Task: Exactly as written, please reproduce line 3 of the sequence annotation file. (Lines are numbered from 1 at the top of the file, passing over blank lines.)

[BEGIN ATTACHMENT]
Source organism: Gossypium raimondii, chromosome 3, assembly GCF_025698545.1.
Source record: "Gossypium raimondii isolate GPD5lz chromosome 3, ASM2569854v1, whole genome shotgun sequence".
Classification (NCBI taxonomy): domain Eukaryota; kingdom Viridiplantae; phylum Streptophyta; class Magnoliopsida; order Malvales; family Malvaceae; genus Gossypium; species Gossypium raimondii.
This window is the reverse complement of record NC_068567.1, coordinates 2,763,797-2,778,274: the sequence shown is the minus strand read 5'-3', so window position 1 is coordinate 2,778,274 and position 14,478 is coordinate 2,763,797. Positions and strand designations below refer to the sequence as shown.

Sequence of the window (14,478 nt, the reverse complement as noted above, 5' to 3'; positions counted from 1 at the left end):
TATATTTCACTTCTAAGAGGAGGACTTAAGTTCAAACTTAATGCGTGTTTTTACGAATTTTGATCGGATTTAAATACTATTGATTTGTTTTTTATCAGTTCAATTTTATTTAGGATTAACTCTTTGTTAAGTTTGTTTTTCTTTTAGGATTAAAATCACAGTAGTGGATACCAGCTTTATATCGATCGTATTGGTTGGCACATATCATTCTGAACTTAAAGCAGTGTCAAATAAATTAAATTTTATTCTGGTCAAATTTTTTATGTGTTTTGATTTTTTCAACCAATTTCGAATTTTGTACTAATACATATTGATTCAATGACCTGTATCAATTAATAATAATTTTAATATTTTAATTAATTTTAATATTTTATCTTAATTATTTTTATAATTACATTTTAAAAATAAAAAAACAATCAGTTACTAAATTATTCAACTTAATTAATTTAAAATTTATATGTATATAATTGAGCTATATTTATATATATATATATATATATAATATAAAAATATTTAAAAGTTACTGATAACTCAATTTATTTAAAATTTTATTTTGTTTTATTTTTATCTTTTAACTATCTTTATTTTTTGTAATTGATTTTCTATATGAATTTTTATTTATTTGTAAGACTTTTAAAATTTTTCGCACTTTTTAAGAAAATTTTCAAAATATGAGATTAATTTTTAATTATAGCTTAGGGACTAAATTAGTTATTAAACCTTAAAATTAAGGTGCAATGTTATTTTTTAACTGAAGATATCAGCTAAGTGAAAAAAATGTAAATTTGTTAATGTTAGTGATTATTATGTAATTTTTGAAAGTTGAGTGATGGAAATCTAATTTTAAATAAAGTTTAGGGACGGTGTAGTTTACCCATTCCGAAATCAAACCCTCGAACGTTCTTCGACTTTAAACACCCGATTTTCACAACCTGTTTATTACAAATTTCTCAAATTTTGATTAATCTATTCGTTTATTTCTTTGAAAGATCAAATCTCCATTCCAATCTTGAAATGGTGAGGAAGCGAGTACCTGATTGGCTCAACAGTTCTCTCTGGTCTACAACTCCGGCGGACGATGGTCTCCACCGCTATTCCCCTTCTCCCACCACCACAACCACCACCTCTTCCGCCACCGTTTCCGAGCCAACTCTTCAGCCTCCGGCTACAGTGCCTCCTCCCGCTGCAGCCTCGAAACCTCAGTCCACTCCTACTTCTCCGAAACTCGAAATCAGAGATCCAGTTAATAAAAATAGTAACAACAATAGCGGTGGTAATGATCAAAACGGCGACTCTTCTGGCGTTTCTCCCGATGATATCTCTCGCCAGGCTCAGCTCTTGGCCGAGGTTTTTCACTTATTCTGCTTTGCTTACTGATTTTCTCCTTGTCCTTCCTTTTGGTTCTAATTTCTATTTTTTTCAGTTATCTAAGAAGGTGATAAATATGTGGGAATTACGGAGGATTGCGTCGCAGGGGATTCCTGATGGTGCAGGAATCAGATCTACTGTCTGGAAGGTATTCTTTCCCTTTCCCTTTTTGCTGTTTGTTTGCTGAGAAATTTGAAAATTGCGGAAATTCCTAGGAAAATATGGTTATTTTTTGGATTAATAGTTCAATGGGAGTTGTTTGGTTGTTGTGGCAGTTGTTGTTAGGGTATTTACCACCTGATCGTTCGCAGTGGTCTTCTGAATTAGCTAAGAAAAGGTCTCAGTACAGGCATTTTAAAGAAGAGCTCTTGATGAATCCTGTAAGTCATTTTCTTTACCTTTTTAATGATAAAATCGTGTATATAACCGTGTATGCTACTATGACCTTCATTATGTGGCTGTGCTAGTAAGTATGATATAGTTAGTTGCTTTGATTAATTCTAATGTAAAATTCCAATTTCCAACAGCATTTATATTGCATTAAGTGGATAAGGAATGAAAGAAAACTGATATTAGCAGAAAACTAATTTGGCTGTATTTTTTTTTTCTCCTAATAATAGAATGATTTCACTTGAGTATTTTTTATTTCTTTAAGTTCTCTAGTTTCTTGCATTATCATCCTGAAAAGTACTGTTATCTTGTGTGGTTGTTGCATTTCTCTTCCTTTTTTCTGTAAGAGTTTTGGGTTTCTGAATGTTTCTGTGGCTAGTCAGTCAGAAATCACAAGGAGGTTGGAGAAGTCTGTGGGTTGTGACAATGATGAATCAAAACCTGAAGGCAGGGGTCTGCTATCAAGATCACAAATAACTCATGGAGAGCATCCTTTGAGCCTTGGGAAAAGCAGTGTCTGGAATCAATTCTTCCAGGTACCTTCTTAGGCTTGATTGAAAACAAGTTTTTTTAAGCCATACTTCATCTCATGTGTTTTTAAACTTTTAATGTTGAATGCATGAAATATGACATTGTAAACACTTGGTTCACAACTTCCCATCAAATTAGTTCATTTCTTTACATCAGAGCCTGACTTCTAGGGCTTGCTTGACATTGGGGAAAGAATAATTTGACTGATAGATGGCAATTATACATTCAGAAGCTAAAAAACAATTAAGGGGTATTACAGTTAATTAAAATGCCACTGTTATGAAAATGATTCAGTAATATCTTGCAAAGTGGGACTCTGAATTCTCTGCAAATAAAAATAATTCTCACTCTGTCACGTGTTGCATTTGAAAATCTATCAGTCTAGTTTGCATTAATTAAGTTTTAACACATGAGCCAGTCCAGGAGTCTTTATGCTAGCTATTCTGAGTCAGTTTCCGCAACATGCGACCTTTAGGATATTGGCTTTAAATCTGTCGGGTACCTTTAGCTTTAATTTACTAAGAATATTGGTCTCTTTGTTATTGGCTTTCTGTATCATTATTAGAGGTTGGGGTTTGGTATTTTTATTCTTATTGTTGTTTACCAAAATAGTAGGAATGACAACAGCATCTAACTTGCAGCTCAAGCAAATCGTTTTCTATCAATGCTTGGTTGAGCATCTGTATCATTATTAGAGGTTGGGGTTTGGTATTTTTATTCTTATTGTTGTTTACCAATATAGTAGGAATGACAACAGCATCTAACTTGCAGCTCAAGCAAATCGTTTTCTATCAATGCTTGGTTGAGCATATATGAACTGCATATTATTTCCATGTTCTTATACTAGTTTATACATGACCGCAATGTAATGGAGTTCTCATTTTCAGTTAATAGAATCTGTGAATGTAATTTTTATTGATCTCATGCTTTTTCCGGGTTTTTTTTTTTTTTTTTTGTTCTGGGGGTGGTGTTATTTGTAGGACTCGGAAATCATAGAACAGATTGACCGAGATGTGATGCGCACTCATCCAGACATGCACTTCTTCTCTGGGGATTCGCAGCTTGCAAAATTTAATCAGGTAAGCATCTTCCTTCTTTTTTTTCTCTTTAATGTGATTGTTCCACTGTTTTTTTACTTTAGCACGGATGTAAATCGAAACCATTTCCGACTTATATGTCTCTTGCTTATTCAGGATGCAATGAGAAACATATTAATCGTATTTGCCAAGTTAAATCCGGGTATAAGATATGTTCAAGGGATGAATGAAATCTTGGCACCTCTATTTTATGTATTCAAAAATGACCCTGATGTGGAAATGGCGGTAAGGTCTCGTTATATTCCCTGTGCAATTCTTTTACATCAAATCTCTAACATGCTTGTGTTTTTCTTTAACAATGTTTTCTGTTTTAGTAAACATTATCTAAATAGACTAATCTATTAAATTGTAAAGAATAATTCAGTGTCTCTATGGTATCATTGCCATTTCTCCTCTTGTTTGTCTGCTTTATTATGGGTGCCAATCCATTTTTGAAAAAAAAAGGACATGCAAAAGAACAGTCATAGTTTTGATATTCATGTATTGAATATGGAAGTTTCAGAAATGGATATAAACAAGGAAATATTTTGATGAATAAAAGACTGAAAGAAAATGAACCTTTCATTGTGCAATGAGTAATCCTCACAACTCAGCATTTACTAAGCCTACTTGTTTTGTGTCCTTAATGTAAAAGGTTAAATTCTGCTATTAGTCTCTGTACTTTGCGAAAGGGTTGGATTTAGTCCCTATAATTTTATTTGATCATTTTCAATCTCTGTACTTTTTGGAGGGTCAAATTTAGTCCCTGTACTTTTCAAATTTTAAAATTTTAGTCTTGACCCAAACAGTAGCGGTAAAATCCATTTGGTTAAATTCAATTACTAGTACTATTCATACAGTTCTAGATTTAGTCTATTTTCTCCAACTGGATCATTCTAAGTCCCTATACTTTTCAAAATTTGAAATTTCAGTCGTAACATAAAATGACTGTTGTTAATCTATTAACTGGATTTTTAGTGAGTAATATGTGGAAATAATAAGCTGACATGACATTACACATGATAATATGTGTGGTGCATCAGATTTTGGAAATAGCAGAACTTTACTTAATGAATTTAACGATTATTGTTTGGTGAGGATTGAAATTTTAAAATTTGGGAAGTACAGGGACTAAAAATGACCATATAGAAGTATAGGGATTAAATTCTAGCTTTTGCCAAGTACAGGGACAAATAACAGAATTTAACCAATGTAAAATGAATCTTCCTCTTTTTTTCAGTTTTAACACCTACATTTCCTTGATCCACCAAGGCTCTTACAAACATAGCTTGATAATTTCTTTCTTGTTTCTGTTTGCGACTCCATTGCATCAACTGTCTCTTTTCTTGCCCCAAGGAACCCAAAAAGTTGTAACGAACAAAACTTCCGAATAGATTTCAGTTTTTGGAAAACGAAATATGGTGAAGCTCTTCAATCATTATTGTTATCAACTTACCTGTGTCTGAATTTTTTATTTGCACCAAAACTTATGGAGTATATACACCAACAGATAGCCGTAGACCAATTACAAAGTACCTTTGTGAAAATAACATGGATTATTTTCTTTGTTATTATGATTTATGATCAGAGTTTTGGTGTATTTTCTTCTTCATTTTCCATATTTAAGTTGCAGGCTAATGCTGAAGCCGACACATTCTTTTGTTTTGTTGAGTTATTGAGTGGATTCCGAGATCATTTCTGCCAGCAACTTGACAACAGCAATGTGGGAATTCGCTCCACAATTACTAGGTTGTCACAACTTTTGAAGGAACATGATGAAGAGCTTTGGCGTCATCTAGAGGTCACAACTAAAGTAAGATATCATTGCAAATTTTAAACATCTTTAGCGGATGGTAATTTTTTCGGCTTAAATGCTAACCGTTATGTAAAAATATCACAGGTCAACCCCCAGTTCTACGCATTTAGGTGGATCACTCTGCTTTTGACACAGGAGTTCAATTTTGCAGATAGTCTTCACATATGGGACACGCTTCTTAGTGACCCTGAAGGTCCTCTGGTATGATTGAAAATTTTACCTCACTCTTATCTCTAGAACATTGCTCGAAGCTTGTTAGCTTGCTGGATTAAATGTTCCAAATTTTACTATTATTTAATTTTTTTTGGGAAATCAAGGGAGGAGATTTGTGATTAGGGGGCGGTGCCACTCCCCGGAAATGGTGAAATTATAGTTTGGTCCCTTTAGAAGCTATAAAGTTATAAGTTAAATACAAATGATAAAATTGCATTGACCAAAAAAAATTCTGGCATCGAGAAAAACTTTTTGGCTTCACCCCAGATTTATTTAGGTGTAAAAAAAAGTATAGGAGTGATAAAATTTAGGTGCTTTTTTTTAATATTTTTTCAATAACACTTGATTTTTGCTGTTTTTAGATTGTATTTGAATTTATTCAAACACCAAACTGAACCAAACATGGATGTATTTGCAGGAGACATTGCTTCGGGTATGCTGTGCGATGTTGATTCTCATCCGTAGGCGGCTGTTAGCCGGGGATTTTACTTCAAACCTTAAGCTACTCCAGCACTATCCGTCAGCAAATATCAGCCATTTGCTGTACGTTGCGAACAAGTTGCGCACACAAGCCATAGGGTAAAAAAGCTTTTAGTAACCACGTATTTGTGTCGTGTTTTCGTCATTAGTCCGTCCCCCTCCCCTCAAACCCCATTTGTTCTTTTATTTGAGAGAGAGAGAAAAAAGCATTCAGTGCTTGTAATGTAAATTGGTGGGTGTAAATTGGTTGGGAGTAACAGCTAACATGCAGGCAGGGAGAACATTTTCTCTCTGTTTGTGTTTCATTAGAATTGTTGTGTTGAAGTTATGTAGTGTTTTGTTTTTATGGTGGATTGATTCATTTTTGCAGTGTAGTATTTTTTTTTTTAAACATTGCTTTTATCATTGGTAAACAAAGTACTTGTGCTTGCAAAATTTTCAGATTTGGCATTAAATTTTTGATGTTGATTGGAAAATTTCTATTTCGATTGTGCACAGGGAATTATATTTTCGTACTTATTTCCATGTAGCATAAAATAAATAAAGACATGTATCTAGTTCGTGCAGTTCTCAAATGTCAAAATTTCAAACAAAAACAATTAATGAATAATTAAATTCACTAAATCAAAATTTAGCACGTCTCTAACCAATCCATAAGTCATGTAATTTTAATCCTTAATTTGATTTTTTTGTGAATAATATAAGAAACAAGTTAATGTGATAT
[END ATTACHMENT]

Classification (NCBI taxonomy): domain Eukaryota; kingdom Viridiplantae; phylum Streptophyta; class Magnoliopsida; order Malvales; family Malvaceae; genus Gossypium; species Gossypium raimondii.